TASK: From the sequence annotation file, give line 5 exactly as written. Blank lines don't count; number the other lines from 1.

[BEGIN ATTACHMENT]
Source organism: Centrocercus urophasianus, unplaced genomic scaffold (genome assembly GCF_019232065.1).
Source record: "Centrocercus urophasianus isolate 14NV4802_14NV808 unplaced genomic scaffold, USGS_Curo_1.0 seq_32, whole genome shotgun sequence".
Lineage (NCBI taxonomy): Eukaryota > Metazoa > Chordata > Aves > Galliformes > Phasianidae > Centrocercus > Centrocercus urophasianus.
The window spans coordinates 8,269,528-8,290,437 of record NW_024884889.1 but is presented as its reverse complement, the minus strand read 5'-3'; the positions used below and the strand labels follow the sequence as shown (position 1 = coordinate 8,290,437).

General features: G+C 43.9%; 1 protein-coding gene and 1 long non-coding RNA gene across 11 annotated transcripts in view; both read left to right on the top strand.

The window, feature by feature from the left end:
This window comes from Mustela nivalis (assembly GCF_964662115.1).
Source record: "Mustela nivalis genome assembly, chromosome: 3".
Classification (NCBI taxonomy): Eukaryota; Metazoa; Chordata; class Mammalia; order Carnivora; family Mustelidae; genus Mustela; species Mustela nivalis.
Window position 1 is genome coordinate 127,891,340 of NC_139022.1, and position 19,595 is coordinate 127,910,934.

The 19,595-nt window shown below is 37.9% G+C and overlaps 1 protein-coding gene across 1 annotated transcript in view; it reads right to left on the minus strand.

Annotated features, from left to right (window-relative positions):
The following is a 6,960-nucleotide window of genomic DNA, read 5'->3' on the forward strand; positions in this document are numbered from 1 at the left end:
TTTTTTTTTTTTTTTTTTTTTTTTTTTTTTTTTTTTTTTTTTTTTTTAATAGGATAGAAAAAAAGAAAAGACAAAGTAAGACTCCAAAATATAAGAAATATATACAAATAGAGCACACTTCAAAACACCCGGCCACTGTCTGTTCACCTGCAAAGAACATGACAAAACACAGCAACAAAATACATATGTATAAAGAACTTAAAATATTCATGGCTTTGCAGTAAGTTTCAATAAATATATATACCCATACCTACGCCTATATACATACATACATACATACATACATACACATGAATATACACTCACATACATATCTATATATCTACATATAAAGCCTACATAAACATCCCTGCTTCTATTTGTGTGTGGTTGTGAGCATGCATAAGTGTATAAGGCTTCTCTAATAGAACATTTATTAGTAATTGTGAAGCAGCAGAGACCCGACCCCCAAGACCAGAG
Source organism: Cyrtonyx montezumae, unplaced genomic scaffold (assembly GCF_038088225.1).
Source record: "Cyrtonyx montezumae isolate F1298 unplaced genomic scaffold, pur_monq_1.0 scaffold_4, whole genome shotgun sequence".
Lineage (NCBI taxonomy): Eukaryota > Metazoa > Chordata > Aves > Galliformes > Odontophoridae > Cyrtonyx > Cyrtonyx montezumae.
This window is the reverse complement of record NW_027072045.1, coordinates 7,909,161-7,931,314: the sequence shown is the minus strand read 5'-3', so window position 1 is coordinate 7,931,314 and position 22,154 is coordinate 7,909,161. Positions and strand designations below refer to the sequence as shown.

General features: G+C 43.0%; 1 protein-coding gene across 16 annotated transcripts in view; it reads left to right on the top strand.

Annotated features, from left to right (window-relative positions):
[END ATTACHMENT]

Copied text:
General features: G+C 43.9%; 1 protein-coding gene and 1 long non-coding RNA gene across 11 annotated transcripts in view; both read left to right on the top strand.